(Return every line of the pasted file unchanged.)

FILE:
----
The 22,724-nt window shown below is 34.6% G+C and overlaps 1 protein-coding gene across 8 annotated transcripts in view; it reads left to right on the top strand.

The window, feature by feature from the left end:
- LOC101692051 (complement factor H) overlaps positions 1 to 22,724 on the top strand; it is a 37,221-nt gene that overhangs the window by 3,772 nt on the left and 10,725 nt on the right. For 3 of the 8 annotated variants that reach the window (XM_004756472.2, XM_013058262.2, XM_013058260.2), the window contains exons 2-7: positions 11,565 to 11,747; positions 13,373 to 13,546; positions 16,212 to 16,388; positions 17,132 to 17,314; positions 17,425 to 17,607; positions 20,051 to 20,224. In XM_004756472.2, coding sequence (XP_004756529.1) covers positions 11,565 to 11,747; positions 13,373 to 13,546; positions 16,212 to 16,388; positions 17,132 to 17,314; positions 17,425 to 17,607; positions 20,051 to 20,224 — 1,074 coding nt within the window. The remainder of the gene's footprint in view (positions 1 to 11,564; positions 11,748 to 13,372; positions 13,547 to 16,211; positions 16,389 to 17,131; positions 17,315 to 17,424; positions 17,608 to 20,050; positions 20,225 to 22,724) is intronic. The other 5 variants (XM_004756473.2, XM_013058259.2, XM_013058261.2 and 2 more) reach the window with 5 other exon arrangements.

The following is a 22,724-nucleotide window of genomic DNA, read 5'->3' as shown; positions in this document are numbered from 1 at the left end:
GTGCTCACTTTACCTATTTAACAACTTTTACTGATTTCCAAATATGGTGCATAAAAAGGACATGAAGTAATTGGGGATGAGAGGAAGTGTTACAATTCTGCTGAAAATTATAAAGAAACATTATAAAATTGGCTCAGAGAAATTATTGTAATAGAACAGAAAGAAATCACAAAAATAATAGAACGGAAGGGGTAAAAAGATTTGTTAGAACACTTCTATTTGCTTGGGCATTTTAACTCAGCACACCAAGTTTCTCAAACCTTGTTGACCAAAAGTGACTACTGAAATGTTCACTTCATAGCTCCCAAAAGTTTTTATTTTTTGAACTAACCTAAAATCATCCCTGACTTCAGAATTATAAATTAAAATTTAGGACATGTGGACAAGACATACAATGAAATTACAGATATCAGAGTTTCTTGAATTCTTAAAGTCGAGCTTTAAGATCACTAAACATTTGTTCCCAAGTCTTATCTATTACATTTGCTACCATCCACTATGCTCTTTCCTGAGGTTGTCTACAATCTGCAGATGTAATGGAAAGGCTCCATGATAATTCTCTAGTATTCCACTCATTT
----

The 22,724-nt window shown below is 34.6% G+C and overlaps 1 protein-coding gene across 8 annotated transcripts in view; it reads left to right on the top strand.

The window, feature by feature from the left end:
- LOC101692051 (complement factor H) overlaps positions 1 to 22,724 on the top strand; it is a 37,221-nt gene that overhangs the window by 3,772 nt on the left and 10,725 nt on the right. For 3 of the 8 annotated variants that reach the window (XM_004756472.2, XM_013058262.2, XM_013058260.2), the window contains exons 2-7: positions 11,565 to 11,747; positions 13,373 to 13,546; positions 16,212 to 16,388; positions 17,132 to 17,314; positions 17,425 to 17,607; positions 20,051 to 20,224. In XM_004756472.2, coding sequence (XP_004756529.1) covers positions 11,565 to 11,747; positions 13,373 to 13,546; positions 16,212 to 16,388; positions 17,132 to 17,314; positions 17,425 to 17,607; positions 20,051 to 20,224 — 1,074 coding nt within the window. The remainder of the gene's footprint in view (positions 1 to 11,564; positions 11,748 to 13,372; positions 13,547 to 16,211; positions 16,389 to 17,131; positions 17,315 to 17,424; positions 17,608 to 20,050; positions 20,225 to 22,724) is intronic. The other 5 variants (XM_004756473.2, XM_013058259.2, XM_013058261.2 and 2 more) reach the window with 5 other exon arrangements.

The following is a 22,724-nucleotide window of genomic DNA, read 5'->3' as shown; positions in this document are numbered from 1 at the left end:
GTGCTCACTTTACCTATTTAACAACTTTTACTGATTTCCAAATATGGTGCATAAAAAGGACATGAAGTAATTGGGGATGAGAGGAAGTGTTACAATTCTGCTGAAAATTATAAAGAAACATTATAAAATTGGCTCAGAGAAATTATTGTAATAGAACAGAAAGAAATCACAAAAATAATAGAACGGAAGGGGTAAAAAGATTTGTTAGAACACTTCTATTTGCTTGGGCATTTTAACTCAGCACACCAAGTTTCTCAAACCTTGTTGACCAAAAGTGACTACTGAAATGTTCACTTCATAGCTCCCAAAAGTTTTTATTTTTTGAACTAACCTAAAATCATCCCTGACTTCAGAATTATAAATTAAAATTTAGGACATGTGGACAAGACATACAATGAAATTACAGATATCAGAGTTTCTTGAATTCTTAAAGTCGAGCTTTAAGATCACTAAACATTTGTTCCCAAGTCTTATCTATTACATTTGCTACCATCCACTATGCTCTTTCCTGAGGTTGTCTACAATCTGCAGATGTAATGGAAAGGCTCCATGATAATTCTCTAGTATTCCACTCATTT